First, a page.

I cannot get out, said the starling

Am off on one of my bizarre road-trips tomorrow. Already, I am wrung out , and I have at least 5 days of other people’s booze and sight-seeing and work and terror ahead of me. Going to see Krakow for the first time. Well, technically it won’t be the first, but my childhood memories of Krakow are completely nonexistent. It’s a blank space. As if someone once held up a cigarette to a particular newsreel.

I’m so tired. I haven’t slept a wink. I’m so tired. My mind is on the brink. Etc.

I used to listen to the Beatles on the floor of my bedroom in Charlotte. Just like today, my room was draped in garlands of lights year-round. But back then, staving off sleep was a game. I took pleasure in delaying it, painting my nails at three a.m., John Lennon murmuring in the background, knowing that when my head hit the pillow, it would be all the more sweeter.

The contents of my head at present, on the other hand, prevent it from resting well. To illustrate them, here is the wonderful Janet Finch:

…I was tired of men. Hanging in doorways, standing too close, their smell of beer or fifteen-year-old whiskey. Men who didn’t come to the emergency room with you, men who left on Christmas Eve. Men who slammed the security gates, who made you love them and then changed their minds. Forests of boys, their ragged shrubs full of eyes following you, grabbing your breasts, waving their money, eyes already knocking you down, taking what they felt was theirs. – White Oleander. (A book I first read in Charlotte, of course).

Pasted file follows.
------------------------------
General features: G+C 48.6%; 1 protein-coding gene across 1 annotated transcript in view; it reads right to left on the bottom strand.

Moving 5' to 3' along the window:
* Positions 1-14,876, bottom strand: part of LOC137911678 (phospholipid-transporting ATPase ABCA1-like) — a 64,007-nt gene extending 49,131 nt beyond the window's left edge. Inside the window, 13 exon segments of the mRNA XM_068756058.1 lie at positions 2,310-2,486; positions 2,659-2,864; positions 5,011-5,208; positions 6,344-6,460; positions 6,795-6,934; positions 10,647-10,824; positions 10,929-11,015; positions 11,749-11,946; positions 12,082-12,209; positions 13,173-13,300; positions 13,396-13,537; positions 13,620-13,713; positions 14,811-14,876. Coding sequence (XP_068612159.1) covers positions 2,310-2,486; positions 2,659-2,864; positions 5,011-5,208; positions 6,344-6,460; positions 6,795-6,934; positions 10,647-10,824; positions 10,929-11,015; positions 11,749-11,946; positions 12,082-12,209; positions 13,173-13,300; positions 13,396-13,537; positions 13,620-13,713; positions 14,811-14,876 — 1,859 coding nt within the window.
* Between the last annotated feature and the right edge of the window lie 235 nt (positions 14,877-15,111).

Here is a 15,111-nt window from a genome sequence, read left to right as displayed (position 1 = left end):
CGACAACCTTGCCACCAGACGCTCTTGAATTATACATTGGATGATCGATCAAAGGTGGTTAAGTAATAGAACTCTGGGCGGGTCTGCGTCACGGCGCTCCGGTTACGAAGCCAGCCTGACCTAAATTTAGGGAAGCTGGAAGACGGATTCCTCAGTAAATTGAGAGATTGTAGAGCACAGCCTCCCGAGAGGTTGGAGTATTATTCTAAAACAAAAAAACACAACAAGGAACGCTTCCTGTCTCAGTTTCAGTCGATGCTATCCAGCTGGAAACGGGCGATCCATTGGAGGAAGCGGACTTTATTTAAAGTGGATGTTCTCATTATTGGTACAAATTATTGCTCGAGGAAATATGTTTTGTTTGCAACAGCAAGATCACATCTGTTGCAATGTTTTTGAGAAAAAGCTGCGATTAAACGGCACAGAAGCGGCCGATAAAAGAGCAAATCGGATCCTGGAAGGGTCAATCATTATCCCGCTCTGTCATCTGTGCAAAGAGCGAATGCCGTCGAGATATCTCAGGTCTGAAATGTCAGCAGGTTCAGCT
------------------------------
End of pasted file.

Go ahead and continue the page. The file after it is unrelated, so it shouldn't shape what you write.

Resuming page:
Finch’s follow-up, Paint It Black, was also excellent – David Lynch really ought to do a screen adaptation, goddamit – but it’s White Oleander that’s always going to sit somewhere inside my ribcage. The roots go deep.

I like to think I have roots in this world.

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